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This article’s aim is to explain how to build your own Docker images. This is not an introductory document to Containers so we assume that the reader has some knowledge of Docker.

This document applies to Denodo 8.0 update 20220815 and later.

Building the Docker images

In the following sections, we are going to describe how to build your own Docker images with the Denodo Platform installed.

Building an image for Denodo Platform involves:

  1. Generating a Denodo Platform auto-installation XML file. You will need to download a Denodo Platform installer compatible with your OS.
  2. Preparing a build folder with the auto-installation XML file, an zipped Denodo Platform installer for Linux, and the Dockerfile.
  3. Creating a customized Dockerfile with the instructions to build your image using the Denodo Platform auto-installation file.
  4. Executing the docker build command in the build folder.

Generating an auto-installation file

To generate an auto-installation file you must download and unzip the Denodo Platform installer for the OS (Linux, Windows) that you have installed on your local machine, independently of the OS file system you will use as the base in the image you intend to build. Follow the instructions to generate the auto-installation file depending on your installed OS.  The generated file is named install.xml in the subsequent sections.

The installer sets the Denodo Platform installation path in the file according to the OS it was generated on. Update the installation path in the file with the syntax of the Linux base image that we will use to generate the Container image.

 We assume in the rest of the document that the Denodo Platform will be installed in the path /opt/denodo.

Preparing the build directory

We need to create the following folder structure:


├── builderfs/

│     ├── denodo-install/

│     │   ├──

│     │   └── install.xml

│     ├── denodo-update/

│     │    └── denodo-xxx-update-xxx.jar

│     └── container-scripts/

│          └──

└── Dockerfile

Fill the structure with the specific files:

  • /builderfs/denodo-install/:
  • The zipped Denodo installer:
  • Must be the version compatible with your Linux distribution.
  • The auto-installation file, named install.xml
  • /builderfs/denodo-update/:
  • Optionally include the jar corresponding to any Denodo update or hotfix  to be installed
  • /builderfs/container-scripts/:
  • The zipped scripts to be included into the container image. More details on these scripts in the section below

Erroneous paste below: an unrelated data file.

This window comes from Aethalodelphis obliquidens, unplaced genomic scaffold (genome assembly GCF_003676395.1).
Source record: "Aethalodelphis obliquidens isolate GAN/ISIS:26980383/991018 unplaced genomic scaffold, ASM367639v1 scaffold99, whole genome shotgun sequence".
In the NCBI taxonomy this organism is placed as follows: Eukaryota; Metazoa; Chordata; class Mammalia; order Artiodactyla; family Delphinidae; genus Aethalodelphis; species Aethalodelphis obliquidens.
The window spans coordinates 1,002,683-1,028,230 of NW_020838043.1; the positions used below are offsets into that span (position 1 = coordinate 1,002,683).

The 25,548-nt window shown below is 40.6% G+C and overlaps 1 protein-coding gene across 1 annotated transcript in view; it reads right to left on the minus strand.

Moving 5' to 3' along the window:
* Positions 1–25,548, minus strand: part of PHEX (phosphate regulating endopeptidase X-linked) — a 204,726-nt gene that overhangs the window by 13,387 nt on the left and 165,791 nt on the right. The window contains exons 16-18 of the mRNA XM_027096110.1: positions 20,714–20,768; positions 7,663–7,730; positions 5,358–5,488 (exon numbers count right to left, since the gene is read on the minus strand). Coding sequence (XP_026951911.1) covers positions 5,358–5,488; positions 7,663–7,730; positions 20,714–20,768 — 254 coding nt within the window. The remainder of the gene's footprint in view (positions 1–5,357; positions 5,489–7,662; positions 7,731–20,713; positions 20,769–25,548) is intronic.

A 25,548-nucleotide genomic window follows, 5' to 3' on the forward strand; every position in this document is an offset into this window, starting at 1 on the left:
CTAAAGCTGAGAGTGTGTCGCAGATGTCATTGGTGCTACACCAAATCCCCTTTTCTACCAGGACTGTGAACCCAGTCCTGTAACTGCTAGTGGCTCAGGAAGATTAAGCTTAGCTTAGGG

• The customized build file, named Dockerfile.

Denodo Container Scripts

These scripts are specific for containers to allow an initial configuration before starting the executable process. The ENTRYPOINT instruction in the Dockerfile uses it to configure and launch the Denodo process. Furthermore, it ensures that the executable receives the Unix signals properly,  to do some extra cleanup on shutdown.

The container configurations can be made by providing environment variables and mounting specific volumes. See the Denodo Docker container configuration for more information.

Creating a Dockerfile

The following Dockerfile is a skeleton that may serve you to build your own customized one. Using the Debian:stable image as the base, it copies the Denodo Platform Linux installer that you have already downloaded and the generated auto-installation file from your host to the image file system to install Denodo Platform on a container. It uses a multi-stage build to optimize the Dockerfile and reduce the size of the final image.

### Stage 1 - install ###

# Review latest debian version here

FROM debian:stable as builder-installer


RUN apt-get update \

 && apt-get install -y \

    zip \

 && rm -rf /var/lib/apt/lists/*


# The Denodo installation requires the denodo installer, the update (optional) and the install.xml file for unattended installation.

COPY builderfs /opt


WORKDIR /opt/denodo-install


RUN unzip \*.zip \

 && mv */* .\

 && chmod +x \

 && ./ install --autoinstaller install.xml \

 && rm -r /opt/denodo-install



### Stage 2 - update ###

FROM builder-installer as builder-updater


WORKDIR /opt/denodo-update

# PATH of JRE. This will be the default JRE used to run Denodo Platform.

ENV PATH="/opt/denodo/jre/bin:${PATH}"

#  || : will force a zero exit status

RUN find /opt/denodo-update/ -name "denodo*jar" | sort | while read file; do echo "Applying ${file##*/}"; yes | java -jar ${file} /opt/denodo -c; done \

 && cd /opt/denodo \

 && rm -r /opt/denodo-update \

 && find . -name \*.back.* -type f -delete



### Stage 3 - builder-scripts ###

FROM builder-updater as builder-scripts


WORKDIR /opt/container-scripts

RUN mkdir -p /opt/denodo/tools/container \

 && unzip \*.zip -d /opt/denodo/tools/container \

 && sed -i "s/\r$//" /opt/denodo/tools/container/*.sh \

 && chmod +x /opt/denodo/tools/container/*.sh \

 && rm -r /opt/container-scripts



### Stage 4 - final ###

FROM debian:stable


ENV DENODO_HOME=/opt/denodo


# Install required libs for some components like denodo-monitor, ...

RUN apt-get update \

 && apt-get install -y \

    net-tools \

    procps \

    curl \

    jq \

 && rm -rf /var/lib/apt/lists/*


# Create the system denodo user and group

RUN groupadd -r denodo && useradd --no-log-init -r -g denodo -c "Denodo user" denodo  


COPY --from=builder-scripts --chown=denodo /opt/denodo/ /opt/denodo/


RUN /opt/denodo/tools/container/


# Sets the workdir



VOLUME [ "/denodo", "/container-entrypoint-preinit", "/container-entrypoint-init", "/container-entrypoint-prestop" ]